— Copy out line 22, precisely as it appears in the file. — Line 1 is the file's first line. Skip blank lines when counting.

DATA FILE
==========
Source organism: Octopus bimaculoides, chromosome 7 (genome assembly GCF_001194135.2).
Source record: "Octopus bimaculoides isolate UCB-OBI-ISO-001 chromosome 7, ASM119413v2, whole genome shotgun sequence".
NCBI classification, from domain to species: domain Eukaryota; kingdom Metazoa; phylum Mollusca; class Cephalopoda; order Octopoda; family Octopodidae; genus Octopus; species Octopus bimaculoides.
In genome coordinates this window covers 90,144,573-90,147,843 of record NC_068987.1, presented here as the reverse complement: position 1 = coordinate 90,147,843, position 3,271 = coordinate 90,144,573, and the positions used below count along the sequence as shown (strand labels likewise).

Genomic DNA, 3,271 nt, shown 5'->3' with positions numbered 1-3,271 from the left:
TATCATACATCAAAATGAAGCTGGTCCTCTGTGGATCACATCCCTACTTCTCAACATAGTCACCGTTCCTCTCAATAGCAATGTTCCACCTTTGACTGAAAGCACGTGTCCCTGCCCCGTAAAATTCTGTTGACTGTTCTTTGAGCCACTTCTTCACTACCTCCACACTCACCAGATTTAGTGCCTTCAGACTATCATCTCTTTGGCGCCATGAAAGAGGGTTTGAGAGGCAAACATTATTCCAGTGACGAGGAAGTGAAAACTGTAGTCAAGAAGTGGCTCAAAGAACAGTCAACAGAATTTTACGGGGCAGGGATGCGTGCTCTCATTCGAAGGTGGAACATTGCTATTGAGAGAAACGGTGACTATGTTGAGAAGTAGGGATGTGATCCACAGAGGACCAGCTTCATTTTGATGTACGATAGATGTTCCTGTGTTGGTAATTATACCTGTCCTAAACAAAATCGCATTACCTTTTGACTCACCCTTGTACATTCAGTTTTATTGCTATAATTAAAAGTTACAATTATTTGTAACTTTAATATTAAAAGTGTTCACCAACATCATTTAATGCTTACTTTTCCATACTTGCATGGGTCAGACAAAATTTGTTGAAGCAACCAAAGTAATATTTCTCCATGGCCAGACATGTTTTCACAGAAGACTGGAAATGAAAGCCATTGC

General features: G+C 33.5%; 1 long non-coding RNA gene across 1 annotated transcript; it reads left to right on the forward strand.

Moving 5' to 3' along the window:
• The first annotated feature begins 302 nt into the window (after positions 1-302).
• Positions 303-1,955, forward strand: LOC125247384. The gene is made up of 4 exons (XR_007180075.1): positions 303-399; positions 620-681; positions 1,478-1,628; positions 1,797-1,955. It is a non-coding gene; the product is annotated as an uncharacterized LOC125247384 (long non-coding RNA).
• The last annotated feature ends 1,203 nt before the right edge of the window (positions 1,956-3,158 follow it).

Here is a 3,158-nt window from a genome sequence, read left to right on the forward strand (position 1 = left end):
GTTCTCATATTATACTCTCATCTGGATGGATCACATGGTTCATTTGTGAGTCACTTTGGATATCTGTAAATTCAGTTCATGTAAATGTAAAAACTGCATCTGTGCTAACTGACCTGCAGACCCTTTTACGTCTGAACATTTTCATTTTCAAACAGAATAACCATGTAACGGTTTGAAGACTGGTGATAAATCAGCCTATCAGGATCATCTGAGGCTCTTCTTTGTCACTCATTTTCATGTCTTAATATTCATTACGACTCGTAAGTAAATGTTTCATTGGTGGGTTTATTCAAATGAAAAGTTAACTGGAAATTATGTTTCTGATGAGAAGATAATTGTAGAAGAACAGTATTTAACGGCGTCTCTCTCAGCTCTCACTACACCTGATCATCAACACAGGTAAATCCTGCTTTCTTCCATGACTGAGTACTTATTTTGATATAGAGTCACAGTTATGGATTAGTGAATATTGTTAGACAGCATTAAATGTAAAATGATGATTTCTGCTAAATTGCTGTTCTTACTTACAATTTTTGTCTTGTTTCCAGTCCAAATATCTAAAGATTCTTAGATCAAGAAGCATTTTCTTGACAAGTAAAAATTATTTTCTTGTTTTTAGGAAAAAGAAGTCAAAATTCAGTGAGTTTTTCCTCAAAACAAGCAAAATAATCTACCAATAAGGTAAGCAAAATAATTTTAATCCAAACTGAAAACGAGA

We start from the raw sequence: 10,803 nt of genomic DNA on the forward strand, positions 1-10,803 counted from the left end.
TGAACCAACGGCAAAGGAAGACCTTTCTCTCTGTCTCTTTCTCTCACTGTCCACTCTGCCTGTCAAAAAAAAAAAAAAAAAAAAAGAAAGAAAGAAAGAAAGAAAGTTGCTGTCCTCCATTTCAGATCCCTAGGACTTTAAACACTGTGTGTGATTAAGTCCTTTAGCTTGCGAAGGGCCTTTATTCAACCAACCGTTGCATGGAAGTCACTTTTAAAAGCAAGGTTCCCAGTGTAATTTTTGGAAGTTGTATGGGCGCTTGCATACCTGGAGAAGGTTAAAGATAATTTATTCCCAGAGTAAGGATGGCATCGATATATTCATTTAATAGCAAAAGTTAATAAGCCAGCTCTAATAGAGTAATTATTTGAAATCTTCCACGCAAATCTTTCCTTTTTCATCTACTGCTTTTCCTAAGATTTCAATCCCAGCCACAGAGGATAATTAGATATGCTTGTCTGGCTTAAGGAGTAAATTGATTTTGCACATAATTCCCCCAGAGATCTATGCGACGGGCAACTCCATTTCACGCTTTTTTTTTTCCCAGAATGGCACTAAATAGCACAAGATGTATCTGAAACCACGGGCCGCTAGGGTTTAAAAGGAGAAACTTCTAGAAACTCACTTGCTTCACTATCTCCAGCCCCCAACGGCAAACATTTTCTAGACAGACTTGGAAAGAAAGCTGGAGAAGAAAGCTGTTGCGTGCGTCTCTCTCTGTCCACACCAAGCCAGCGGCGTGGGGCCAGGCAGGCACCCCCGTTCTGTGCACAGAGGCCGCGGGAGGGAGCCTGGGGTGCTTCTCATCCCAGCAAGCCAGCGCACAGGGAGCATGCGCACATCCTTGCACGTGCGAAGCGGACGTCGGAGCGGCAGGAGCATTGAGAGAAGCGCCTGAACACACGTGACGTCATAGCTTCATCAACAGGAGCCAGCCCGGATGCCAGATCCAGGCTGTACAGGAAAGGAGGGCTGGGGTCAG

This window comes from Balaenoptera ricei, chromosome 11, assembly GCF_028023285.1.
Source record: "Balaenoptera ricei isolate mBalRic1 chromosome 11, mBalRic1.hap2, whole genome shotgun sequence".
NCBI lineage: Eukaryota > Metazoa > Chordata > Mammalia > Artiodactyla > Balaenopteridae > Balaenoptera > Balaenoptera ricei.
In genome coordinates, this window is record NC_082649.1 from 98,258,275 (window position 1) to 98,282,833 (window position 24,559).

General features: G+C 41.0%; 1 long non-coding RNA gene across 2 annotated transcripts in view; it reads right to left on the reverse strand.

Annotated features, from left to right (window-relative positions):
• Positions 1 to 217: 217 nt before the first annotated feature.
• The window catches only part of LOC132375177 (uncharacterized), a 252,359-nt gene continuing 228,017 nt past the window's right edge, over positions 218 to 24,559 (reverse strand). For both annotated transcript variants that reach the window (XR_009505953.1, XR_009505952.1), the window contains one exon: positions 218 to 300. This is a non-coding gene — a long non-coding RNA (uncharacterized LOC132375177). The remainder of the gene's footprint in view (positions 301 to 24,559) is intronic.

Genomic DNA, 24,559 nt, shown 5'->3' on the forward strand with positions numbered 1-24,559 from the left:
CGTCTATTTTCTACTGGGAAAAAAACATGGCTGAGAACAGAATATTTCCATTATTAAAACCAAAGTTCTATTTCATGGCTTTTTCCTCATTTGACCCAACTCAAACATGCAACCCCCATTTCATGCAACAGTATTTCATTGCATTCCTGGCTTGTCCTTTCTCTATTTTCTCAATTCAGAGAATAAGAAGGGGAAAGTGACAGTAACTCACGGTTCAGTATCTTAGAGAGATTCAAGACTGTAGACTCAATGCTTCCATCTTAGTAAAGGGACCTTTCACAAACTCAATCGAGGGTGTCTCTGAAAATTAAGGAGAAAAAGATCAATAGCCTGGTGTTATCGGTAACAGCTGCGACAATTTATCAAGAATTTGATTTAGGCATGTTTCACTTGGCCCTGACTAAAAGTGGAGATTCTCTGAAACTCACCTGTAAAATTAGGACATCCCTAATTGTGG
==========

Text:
• Positions 1 to 217: 217 nt before the first annotated feature.